Oil comes to mind when we speak of moisture. Sometimes cake does, too, but we’ll save that for a different day.
Attached to our hair follicles we have our sebaceous glands. These aptly named glands produce “sebum,” an oily substance that helps to protect, lubricate and nourish our skin, preventing it from drying out and causing premature aging. For those with clogged pores or oily skin types, there might be an overproduction of sebum, while those with dry skin types might have a lack of it.
Regardless of your skin type, moisturizing is an essential part of your daily facial routine.
What’s The Difference?
So now that we have a basic understanding of the functions of both hydrating and moisturizing the skin, we’ll answer how, when, and how often.
Since the purpose of hydrating is to bind water to our skin and moisturizing is to prevent the water from leaving our skin, it’s important that hydration comes before moisturizing (when applying products topically).
This is why serums are to be applied first, as most hydrating treatment serums contain a humectant. Once you get that layer of hydration on, you want to seal it all in with a lipid (facial oil). This combination creates a healthy balance.
For those with particularly oily skin, you may or may not prefer to moisturize as often. For you, applying just a hydrating product might sometimes be enough. Your skin naturally produces enough (in some cases, more than enough) oil to keep water from leaving the skin. (If you do find that your skin could use a little extra moisture, try something light like our Herbal Facial Oil for Oily Skin. The grapeseed and hazelnut oil base is non pore-clogging.)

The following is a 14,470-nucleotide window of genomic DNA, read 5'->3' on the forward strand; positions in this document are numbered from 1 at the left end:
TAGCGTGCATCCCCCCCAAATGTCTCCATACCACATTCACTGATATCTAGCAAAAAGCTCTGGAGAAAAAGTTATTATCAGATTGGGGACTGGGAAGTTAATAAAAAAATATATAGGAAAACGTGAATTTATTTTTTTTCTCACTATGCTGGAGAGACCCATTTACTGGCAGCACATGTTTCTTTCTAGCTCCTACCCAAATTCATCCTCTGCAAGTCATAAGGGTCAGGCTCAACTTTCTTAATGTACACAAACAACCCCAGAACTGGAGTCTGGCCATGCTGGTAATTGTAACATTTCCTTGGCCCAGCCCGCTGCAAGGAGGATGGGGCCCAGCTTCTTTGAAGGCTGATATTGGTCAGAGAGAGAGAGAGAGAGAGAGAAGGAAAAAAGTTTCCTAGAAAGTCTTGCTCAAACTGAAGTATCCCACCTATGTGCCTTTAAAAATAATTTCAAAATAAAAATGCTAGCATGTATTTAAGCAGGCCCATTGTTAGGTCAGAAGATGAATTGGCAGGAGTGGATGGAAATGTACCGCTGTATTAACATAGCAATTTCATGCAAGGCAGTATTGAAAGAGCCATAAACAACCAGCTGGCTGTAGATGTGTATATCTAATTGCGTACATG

Dry vs. Dehydrated Skin
Dehydrated skin lacks water and dry skin lacks oil. So your skin could be dehydrated, dry, or both. This is why it is important to choose the right products and know how and when to use them.
Dehydrated skin tends to look dull and feel tight, even when properly moisturized. If you don’t already, use a hydrating serum with some of the humectant ingredients we mentioned above. Apply your serum before your oil to lock in the hydration.
With dry skin, lack of moisture (lipid content) can result in rough, dry or flaky skin. If this is your skin, make sure you’re using the right moisturizing ingredients. We recommend oils because they penetrate deep into the skin and allow the skin to breathe (rather than creating a barrier, which many facial lotions will do).
Choose a rich ingredient like jojoba or coconut oil if your skin is very dry. Our Anti-Aging Oil uses a jojoba base and contains other oils like carrot seed oil and chia seed oil for deep and healthy moisturization.
It’s often hard to distinguish between dry vs. dehydrated skin, so we do encourage you to see a professional if your symptoms are persistent.
Which ingredients do you use to hydrate and moisturize your skin? Tell us in the comments below!
By: Abby Jean
Winter, Ruth. ‘A Consumer’s Dictionary of Cosmetic Ingredients, 7th Edition: Complete Information About the Harmful and Desirable Ingredients Found in Cosmetics and Cosmeceuticals’. Harmony; 7 Original edition (October 20, 2009)